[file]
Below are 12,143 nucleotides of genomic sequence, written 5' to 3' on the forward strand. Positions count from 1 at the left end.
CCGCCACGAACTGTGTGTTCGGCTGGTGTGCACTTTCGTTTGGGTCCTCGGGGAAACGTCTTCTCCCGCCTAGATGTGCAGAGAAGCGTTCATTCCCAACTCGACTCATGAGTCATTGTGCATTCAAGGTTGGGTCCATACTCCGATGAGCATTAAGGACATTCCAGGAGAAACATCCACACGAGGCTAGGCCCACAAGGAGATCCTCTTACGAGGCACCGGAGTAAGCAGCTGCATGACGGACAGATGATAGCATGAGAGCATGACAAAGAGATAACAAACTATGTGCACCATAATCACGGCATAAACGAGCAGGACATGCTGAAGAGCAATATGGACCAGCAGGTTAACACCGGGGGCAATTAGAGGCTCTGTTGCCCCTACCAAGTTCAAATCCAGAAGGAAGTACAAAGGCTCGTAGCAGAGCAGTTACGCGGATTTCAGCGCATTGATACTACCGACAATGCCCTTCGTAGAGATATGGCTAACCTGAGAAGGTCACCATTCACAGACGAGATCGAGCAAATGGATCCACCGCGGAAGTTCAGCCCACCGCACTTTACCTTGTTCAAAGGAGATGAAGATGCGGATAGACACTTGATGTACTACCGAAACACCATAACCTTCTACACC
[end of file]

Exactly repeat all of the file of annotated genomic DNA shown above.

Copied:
Below are 12,143 nucleotides of genomic sequence, written 5' to 3' on the forward strand. Positions count from 1 at the left end.
CCGCCACGAACTGTGTGTTCGGCTGGTGTGCACTTTCGTTTGGGTCCTCGGGGAAACGTCTTCTCCCGCCTAGATGTGCAGAGAAGCGTTCATTCCCAACTCGACTCATGAGTCATTGTGCATTCAAGGTTGGGTCCATACTCCGATGAGCATTAAGGACATTCCAGGAGAAACATCCACACGAGGCTAGGCCCACAAGGAGATCCTCTTACGAGGCACCGGAGTAAGCAGCTGCATGACGGACAGATGATAGCATGAGAGCATGACAAAGAGATAACAAACTATGTGCACCATAATCACGGCATAAACGAGCAGGACATGCTGAAGAGCAATATGGACCAGCAGGTTAACACCGGGGGCAATTAGAGGCTCTGTTGCCCCTACCAAGTTCAAATCCAGAAGGAAGTACAAAGGCTCGTAGCAGAGCAGTTACGCGGATTTCAGCGCATTGATACTACCGACAATGCCCTTCGTAGAGATATGGCTAACCTGAGAAGGTCACCATTCACAGACGAGATCGAGCAAATGGATCCACCGCGGAAGTTCAGCCCACCGCACTTTACCTTGTTCAAAGGAGATGAAGATGCGGATAGACACTTGATGTACTACCGAAACACCATAACCTTCTACACC